For a HEAT team that may not be as talented on paper as some of the other teams in the Eastern Conference, they definitely play hard and gritty and are a sum of their parts. Night in and night out, in each of their wins, they’ve done it off the contributions from each player in the rotation and Olynyk has been a big part of that. Through Nov. 16, the HEAT bench was seventh in the league in points per game with 36.6.

In a win over the Los Angeles Clippers on Nov. 5, Olynyk was part of a bench unit including James Johnson, Tyler Johnson, and Wayne Ellington that came into the game late in the first quarter. The score at that point was 18-14 in Miami’s favor. That unit closed the quarter on a 16-6 run to put the HEAT up double digits. After that game, head coach Erik Spoelstra recognized the strength of the HEAT bench.

“Our guys are very resilient, that’s the one thing you’ve got to give everybody in that locker room, they’re tough,” Spoelstra said. “This is all about everybody in that locker room contributing to put yourself in a position, the best chance to win. It’s not about first unit, second unit, third unit, we’re all in this together.”

In Boston, Olynyk was part of a similar group that won games off of team play and production from every guy that got in the game. They were also a tough, gritty team and Olynyk has recognized that same sort of fire in the HEAT locker room.

“It’s a group of hard-nosed guys that can really grind it out and play tough-nosed basketball,” Olynyk told Basketball Insiders. “We can go a lot of places. We just got to stick together and keep doing what we do. We can compete with anybody and we just got to bring it every single night.”

At 7-8, the HEAT currently sit outside the playoff picture in the Eastern Conference. Olynyk has seen a bit of a decrease in playing time, and likewise in production. He’s right at his career average in points per game with 9.5, but he’s still shooting career-highs from the field (54 percent) and from three-point range (47.4).

It’s still very early, though, and only one game separates the 11th place HEAT from the 8th place Magic. The HEAT are definitely tough enough to fight for a playoff spot, especially with Olynyk around helping to strengthen their bench.

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Defensive Player Of The Year Watch – 11/17/17

Spencer Davies updates the list of names to keep an eye on and who’s in contention for DPOY.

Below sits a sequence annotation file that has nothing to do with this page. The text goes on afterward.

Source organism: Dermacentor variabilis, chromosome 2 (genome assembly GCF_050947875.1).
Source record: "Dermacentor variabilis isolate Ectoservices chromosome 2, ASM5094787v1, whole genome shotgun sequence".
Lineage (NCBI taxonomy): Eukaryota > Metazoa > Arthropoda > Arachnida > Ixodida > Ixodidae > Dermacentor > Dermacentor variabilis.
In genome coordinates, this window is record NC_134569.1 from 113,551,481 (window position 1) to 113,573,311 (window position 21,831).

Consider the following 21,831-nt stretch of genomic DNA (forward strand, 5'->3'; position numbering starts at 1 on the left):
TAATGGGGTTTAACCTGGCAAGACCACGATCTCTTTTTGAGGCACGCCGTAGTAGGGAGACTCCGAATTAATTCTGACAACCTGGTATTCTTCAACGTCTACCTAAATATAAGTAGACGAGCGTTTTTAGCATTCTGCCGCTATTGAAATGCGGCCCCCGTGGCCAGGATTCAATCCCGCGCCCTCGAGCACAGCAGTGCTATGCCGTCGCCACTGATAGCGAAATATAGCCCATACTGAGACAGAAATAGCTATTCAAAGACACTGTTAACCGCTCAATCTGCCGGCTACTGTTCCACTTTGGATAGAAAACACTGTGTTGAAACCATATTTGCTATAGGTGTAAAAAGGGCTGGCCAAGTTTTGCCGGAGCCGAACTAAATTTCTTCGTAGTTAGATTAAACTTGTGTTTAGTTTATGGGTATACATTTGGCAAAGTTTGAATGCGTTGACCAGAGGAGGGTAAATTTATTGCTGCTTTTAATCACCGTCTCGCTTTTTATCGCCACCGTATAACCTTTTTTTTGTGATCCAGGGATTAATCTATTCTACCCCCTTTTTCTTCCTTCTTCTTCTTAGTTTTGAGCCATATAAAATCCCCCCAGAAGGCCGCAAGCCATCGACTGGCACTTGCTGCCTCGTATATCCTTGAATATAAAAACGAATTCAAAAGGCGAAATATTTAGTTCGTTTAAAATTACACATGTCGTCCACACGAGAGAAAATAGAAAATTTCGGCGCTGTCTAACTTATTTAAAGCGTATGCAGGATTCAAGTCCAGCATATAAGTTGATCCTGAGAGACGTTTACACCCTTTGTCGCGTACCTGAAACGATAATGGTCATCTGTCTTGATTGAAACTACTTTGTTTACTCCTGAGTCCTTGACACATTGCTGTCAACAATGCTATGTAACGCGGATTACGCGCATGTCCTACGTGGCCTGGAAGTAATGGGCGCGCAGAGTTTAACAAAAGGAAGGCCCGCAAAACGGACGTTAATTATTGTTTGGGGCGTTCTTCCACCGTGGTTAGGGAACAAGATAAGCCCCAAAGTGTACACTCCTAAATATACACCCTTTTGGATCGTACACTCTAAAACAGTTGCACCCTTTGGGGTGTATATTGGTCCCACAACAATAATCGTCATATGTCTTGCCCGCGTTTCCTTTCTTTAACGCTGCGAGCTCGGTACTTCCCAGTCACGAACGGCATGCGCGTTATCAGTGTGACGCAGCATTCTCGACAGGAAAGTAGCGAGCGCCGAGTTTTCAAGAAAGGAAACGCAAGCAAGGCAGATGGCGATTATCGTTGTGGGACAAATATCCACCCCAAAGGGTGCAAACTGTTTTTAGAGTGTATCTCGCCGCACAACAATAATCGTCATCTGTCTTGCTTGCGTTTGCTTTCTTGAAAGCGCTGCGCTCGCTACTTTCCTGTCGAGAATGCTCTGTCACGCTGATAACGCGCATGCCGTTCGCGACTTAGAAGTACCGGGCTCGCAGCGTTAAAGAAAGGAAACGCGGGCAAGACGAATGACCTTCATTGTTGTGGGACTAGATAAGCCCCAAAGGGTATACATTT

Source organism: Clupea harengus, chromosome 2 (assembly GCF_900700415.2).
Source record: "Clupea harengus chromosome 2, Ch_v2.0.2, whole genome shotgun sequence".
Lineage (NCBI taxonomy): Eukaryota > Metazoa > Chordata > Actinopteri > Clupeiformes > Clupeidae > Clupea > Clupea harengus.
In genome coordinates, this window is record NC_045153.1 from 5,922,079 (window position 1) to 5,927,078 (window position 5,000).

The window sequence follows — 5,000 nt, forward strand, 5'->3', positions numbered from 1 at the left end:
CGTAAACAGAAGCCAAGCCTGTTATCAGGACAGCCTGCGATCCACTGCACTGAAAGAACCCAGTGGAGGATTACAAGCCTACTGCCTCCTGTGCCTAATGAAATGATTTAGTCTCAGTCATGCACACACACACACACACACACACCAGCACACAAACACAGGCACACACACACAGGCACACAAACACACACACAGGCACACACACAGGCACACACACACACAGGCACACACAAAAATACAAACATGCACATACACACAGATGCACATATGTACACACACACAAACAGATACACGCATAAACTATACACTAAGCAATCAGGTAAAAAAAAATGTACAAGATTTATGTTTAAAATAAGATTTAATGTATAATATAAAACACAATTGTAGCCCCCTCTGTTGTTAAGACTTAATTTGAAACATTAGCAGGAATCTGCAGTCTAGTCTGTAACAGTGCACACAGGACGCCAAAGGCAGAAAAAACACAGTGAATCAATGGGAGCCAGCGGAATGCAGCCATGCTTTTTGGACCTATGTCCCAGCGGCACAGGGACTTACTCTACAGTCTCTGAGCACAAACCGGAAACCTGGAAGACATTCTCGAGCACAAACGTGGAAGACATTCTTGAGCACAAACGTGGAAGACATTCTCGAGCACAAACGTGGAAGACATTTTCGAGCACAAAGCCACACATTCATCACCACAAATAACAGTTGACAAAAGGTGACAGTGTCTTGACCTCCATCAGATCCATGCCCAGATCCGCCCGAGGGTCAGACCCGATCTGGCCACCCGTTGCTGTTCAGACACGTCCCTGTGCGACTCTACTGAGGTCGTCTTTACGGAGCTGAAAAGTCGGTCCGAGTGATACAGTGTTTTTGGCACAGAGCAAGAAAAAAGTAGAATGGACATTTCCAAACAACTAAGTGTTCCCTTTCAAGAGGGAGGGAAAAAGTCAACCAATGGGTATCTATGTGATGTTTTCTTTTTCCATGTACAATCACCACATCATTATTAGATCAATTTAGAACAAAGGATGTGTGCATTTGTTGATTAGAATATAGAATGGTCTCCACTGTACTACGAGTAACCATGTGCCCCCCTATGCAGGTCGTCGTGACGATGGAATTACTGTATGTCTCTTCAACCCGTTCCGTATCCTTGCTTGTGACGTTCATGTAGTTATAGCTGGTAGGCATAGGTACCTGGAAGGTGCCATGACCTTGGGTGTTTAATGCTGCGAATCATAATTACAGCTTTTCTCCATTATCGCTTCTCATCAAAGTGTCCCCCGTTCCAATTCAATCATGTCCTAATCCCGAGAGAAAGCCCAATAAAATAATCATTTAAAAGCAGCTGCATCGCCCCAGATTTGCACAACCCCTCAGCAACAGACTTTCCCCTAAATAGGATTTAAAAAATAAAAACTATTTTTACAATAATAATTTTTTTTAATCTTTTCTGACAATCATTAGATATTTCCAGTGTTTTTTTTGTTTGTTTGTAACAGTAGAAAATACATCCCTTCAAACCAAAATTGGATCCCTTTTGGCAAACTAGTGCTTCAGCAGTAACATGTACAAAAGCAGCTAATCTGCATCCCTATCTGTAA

Spencer Davies

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We’re exactly one month into the season now, as the NBA standings have started to take shape headed into winter.

A couple of weeks ago, Basketball Insiders released its first Defensive Player of the Year Watch article to go in-depth on players that could compete for the prestigious award. Since then, there have been injuries keeping most of the household names out of the picture.

Guys like Rudy Gobert (knee) and Al-Farouq Aminu (ankle) have been or will be sidelined for weeks. Kawhi Leonard has yet to make his season debut recovering from a bothersome right quad.

While that isn’t the best news for fans and the league at the moment, it’s likely that those players will be just fine and return with the same impact they’ve always made. In the meantime, there are opportunities for others to throw their names in the hat as elite defenders. With new names and mainstays, here’s a look at six healthy candidates.

6) Joel Embiid

Trusting the Process in Philadelphia was worth the wait. As polished as the seven-footer is with the ball in his hands on offense, he might be even more dangerous as an interior defensive presence.

One of ten players in the NBA averaging at least a block and a steal per game, Embiid makes a world of a difference for in limiting opponents. Through 14 games, the Philadelphia 76ers are allowing just 96.4 points per 100 possessions with him playing. Furthering that, he’s the only one on the floor who dips the team’s defensive rating below 100 and has the second-highest Defensive Real Plus-Minus rating (3.03) in the NBA.